Book Roundup Wednesday: Love and Sex in Nature
Each Wednesday, we review a selection of new and upcoming books addressing a specific aspect of environmentalism. Today, we're anticipating Valentine's Day by recommending books about mating and companionship in the wild.
In the Womb: Animals (by Michael Sims, $26, National Geographic Books, 2009): Incredible photos reveal the prenatal transformations of animals such as elephants, dolphins, and golden retrievers. This book probably won't light anyone's fire on Valentine's Day — depending on your tolerance for blood and slime, responses to this book's graphic images may range from extreme fascination to mild disgust. But the miracle of life remains, for many, the purest expression of love. With that in mind, a glimpse into the wombs of animals is a rare privilege.
Sex, Drugs, and Sea Slime: The Oceans' Oddest Creatures and Why They Matter (by Ellen Prager, $26, University of Chicago Press, May 2011): Packed with excellent conversation fodder for your next date, this book details the strange lives and mating rituals of sea creatures. Choose your anecdotes wisely, though: That romantic seafood dinner may become less appetizing once you explain that lobsters use urine during foreplay, or that male octopi copulate with a "specialized baby-maker arm."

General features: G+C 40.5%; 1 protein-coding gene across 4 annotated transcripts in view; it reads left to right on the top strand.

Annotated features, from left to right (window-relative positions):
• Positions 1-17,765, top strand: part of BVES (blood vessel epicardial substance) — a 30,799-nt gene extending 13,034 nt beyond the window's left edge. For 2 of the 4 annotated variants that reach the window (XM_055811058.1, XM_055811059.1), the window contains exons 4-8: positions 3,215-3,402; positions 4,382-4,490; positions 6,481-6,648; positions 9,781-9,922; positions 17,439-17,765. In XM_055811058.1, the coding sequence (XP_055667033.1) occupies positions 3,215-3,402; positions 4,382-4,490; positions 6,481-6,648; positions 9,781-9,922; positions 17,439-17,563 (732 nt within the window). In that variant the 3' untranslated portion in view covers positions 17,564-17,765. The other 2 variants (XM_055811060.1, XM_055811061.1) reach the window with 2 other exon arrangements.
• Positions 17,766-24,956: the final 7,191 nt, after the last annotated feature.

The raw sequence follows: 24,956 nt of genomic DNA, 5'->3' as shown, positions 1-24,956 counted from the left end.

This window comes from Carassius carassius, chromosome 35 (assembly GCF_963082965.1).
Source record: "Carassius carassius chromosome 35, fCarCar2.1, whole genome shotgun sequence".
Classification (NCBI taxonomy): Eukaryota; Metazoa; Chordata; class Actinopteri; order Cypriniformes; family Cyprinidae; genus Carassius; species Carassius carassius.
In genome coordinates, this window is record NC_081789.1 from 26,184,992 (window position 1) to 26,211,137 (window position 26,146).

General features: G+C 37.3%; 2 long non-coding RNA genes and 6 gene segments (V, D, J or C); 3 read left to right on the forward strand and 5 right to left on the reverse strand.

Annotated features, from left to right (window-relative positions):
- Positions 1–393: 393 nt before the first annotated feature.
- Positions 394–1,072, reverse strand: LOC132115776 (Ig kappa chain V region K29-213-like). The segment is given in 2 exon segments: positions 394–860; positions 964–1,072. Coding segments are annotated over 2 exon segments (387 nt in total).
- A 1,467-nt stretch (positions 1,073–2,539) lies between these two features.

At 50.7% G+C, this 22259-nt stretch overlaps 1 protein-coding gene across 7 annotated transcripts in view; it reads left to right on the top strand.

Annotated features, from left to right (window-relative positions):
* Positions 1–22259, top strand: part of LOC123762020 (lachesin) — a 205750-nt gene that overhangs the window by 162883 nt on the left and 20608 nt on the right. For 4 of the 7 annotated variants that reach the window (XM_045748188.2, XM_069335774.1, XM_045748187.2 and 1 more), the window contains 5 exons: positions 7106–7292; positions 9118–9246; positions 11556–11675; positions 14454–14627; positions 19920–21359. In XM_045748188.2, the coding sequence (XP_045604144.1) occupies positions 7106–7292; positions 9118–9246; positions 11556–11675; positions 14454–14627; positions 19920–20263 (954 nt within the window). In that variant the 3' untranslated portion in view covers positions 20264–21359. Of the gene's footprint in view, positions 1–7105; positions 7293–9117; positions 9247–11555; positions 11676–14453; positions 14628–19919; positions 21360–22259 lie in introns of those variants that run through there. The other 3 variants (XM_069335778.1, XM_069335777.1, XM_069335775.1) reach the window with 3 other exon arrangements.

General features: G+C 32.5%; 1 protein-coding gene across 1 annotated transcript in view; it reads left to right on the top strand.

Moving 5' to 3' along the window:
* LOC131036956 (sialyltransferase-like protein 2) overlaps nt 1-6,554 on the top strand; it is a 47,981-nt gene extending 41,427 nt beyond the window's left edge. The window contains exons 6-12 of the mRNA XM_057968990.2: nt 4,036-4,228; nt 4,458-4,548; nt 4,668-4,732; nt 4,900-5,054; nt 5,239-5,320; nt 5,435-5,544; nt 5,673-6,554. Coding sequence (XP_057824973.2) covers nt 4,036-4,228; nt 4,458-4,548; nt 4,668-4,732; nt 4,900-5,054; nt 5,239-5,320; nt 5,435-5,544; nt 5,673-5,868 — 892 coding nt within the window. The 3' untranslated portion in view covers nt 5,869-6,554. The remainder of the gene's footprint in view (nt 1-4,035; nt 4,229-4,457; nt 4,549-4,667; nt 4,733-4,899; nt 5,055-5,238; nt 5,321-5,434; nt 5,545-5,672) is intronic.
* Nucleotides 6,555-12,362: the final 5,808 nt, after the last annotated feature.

To Love is to Fly (by Jonathan Chester and Patrick Regan, $10, Andrews McMeel, 2009): Since penguins are pop culture's go-to symbol of devotion, this pocket-sized book may do more to charm your sweetie than a staid greeting card. The simple text — a lighthearted, non-scientific explanation of love — is accompanied by dozens of photos of uber-cute penguin pairs.
The Sound of a Wild Snail Eating (by Elisabeth Tova Bailey, $19, Algonquin Books, Sept. 2010): Suffering from a long, debilitating illness, author Elisabeth Tova Bailey found solace in an unexpected companion: a common woodland snail. This book chronicles a year spent observing one of the earth's smallest creatures. A poignant story with some good passages about snail biology and mating habits, the book's strength is its quiet, unyielding attention to its subject. That devotion is richly rewarded — Bailey may be the only person alive who has watched a snail tend its eggs, or who can describe the sound of a snail eating a flower petal.